128 Nemesis

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128 Nemesis
128 Nemesis (orbit).gif
Discovery[1]
Discovered by James Craig Watson
Discovery date 25 November 1872
Designations
Pronunciation /ˈnɛmsɪs/
Named after
Nemesis
 
Main belt,[1]
Orbital characteristics[1]
Epoch 31 July 2016 (JD 2457600.5)
Uncertainty parameter 0
Observation arc 143.39 yr (52373 d)
Aphelion 3.09824 AU (463.490 Gm)
Perihelion 2.40068 AU (359.137 Gm)
2.74946 AU (411.313 Gm)
Eccentricity 0.12685
4.56 yr (1665.2 d)
17.89 km/s
215.699°
0° 12m 58.277s / day
Inclination 6.24500°
76.2475°
303.860°
Earth MOID 1.40918 AU (210.810 Gm)
Jupiter MOID 2.36425 AU (353.687 Gm)
Jupiter Tisserand parameter 3.326
Physical characteristics
Dimensions 188.16±4.0 km[1]
184.19 ± 5.19 km[2]
Mass (5.97 ± 2.56) × 1018 kg[2]
Mean density
1.82 ± 0.79 g/cm3[2]
Equatorial surface gravity
0.0526 m/s²
Equatorial escape velocity
0.0995 km/s
77.81 h (3.242 d)[1]
0.0504±0.002[1]
Temperature ~168 K
C[1]
Nemesis Family
10.46 to 13.58
7.49[1]

128 Nemesis is a large 188 km main-belt asteroid, of carbonaceous composition. It rotates rather slowly, taking about one and half Earth days (39 hours)[1] to complete one revolution.[3] Nemesis is the largest member of the Nemesian asteroid family bearing its name. It was discovered by J. C. Watson on November 25, 1872,[1] and named after Nemesis, the goddess of retribution in Greek mythology. Nemesis was also the name of a hypothetical companion star of the Sun, which does not exist.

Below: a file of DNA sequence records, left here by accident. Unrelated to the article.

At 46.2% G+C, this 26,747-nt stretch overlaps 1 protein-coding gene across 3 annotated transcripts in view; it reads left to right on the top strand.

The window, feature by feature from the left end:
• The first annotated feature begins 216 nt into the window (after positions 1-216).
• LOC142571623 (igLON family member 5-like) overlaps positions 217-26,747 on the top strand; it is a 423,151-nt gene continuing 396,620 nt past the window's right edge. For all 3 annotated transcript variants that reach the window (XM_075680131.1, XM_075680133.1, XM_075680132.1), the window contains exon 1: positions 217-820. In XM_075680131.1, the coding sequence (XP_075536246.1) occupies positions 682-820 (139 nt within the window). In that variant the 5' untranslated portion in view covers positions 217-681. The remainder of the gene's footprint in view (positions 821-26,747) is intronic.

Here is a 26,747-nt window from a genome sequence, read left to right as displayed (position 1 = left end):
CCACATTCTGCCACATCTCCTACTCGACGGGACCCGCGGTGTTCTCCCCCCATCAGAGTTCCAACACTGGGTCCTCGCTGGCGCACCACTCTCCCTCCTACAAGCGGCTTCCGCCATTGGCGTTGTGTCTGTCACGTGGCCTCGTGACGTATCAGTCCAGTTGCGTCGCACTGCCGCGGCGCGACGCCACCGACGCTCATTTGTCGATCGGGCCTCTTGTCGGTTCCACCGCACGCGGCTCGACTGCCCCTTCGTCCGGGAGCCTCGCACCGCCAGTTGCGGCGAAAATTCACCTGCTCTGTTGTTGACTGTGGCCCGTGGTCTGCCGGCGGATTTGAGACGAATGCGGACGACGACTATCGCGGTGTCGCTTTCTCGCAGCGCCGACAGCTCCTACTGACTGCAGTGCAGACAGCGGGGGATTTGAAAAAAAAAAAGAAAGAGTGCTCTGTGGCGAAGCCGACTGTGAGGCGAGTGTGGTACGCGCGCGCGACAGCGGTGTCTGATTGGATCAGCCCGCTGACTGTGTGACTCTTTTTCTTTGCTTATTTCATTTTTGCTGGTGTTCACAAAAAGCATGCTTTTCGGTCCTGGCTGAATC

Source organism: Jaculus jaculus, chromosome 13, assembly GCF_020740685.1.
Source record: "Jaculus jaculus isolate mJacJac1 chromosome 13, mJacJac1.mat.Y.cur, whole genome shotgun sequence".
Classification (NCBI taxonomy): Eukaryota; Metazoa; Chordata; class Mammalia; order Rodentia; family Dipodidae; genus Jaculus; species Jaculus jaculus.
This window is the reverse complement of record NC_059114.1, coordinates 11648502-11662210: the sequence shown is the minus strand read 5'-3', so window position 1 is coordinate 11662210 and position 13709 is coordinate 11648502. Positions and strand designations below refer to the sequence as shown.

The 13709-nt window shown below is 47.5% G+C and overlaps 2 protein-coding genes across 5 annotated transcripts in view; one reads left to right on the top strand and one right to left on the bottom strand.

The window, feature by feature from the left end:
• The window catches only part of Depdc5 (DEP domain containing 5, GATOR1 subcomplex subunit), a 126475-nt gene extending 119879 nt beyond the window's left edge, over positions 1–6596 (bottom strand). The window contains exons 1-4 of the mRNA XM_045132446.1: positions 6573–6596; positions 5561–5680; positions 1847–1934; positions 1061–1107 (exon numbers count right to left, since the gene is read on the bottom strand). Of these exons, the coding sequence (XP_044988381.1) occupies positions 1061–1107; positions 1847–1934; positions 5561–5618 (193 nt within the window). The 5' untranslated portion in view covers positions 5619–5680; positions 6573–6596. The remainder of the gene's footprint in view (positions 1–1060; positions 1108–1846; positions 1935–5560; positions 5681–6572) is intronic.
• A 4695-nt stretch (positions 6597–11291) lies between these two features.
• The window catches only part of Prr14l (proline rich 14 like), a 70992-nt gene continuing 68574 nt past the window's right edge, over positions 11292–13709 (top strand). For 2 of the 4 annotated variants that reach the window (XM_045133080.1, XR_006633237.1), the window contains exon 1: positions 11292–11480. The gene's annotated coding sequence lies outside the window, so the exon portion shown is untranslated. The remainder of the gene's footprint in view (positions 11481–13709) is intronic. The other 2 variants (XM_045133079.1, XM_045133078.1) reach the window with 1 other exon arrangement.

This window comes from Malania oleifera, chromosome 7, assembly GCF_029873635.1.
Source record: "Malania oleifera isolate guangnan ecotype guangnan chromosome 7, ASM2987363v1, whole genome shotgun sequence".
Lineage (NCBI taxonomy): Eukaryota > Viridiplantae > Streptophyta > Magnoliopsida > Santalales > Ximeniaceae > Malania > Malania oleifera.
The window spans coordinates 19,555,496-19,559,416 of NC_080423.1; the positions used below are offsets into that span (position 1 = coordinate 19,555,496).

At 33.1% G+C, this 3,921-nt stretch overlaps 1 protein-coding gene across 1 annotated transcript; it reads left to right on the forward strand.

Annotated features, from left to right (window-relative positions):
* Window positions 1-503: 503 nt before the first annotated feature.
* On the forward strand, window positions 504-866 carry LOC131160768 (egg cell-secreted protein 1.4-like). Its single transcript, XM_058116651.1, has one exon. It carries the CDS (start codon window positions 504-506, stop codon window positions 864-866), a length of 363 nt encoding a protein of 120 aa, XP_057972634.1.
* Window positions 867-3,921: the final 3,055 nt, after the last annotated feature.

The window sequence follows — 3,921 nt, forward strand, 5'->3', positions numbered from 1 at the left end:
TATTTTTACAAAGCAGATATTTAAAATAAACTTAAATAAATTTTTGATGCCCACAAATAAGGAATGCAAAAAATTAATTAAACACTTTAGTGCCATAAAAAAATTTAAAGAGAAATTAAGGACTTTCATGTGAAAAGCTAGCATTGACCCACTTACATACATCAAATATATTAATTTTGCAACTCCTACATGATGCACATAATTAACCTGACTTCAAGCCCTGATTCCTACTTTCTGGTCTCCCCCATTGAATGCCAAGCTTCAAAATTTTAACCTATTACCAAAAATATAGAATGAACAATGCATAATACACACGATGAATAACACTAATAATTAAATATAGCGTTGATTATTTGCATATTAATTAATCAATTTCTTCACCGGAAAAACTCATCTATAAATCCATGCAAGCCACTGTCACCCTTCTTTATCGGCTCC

It is categorized as a C-type asteroid,[4] indicating a primitive carbonaceous composition. Based on IRAS data Nemesis is about 188 km in diameter and is around the 33rd largest main-belt asteroid.[5] The 39‑hour rotation period is the second longest for an asteroid more than 150 km in diameter.[6]

References[edit]

  1. ^ a b c d e f g h i j "JPL Small-Body Database Browser: 128 Nemesis" (2011-06-13 last obs (arc=138 years)). Jet Propulsion Laboratory. Retrieved 12 May 2016. 
  2. ^ a b c Carry, B. (December 2012), "Density of asteroids", Planetary and Space Science, 73, pp. 98–118, arXiv:1203.4336free to read, Bibcode:2012P&SS...73...98C, doi:10.1016/j.pss.2012.03.009.  See Table 1.
  3. ^ Scaltriti, F.; Zappala, V.; Schober, H. J. (January 1979), "The rotations of 128 Nemesis and 393 Lampetia - The longest known periods to date", Icarus, 37, pp. 133–141, Bibcode:1979Icar...37..133S, doi:10.1016/0019-1035(79)90121-0. 
  4. ^ DeMeo, Francesca E.; et al. (July 2009), "An extension of the Bus asteroid taxonomy into the near-infrared" (PDF), Icarus, 202 (1), pp. 160–180, Bibcode:2009Icar..202..160D, doi:10.1016/j.icarus.2009.02.005, retrieved 2013-04-08.  See appendix A.
  5. ^ "JPL Small-Body Database Search Engine: asteroids and orbital class (IMB or MBA or OMB) and diameter > 188.1 (km)". JPL's Solar System Dynamics Group. Retrieved 2012-04-17. 
  6. ^ "JPL Small-Body Database Search Engine: diameter > 150 (km) and rot_per > 24 (h)". JPL Solar System Dynamics. Retrieved 2015-06-06. 

External links[edit]